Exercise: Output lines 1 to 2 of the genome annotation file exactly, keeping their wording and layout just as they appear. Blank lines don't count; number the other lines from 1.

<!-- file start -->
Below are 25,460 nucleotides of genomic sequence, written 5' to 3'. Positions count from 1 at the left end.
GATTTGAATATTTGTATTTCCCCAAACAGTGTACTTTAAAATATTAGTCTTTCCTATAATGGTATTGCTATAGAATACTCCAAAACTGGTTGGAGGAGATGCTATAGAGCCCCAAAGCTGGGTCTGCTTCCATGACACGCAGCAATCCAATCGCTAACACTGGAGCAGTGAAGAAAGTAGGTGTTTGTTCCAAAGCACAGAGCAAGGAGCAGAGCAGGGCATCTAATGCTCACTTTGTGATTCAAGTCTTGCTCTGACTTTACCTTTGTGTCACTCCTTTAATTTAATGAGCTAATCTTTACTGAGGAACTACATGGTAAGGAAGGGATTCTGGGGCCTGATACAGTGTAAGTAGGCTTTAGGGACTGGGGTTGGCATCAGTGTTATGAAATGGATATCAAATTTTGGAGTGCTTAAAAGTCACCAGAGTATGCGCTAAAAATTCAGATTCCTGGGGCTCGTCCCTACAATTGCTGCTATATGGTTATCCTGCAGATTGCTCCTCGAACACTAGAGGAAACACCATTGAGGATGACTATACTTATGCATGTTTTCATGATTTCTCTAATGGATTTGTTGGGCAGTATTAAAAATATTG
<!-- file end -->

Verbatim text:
Below are 25,460 nucleotides of genomic sequence, written 5' to 3'. Positions count from 1 at the left end.
GATTTGAATATTTGTATTTCCCCAAACAGTGTACTTTAAAATATTAGTCTTTCCTATAATGGTATTGCTATAGAATACTCCAAAACTGGTTGGAGGAGATGCTATAGAGCCCCAAAGCTGGGTCTGCTTCCATGACACGCAGCAATCCAATCGCTAACACTGGAGCAGTGAAGAAAGTAGGTGTTTGTTCCAAAGCACAGAGCAAGGAGCAGAGCAGGGCATCTAATGCTCACTTTGTGATTCAAGTCTTGCTCTGACTTTACCTTTGTGTCACTCCTTTAATTTAATGAGCTAATCTTTACTGAGGAACTACATGGTAAGGAAGGGATTCTGGGGCCTGATACAGTGTAAGTAGGCTTTAGGGACTGGGGTTGGCATCAGTGTTATGAAATGGATATCAAATTTTGGAGTGCTTAAAAGTCACCAGAGTATGCGCTAAAAATTCAGATTCCTGGGGCTCGTCCCTACAATTGCTGCTATATGGTTATCCTGCAGATTGCTCCTCGAACACTAGAGGAAACACCATTGAGGATGACTATACTTATGCATGTTTTCATGATTTCTCTAATGGATTTGTTGGGCAGTATTAAAAATATTG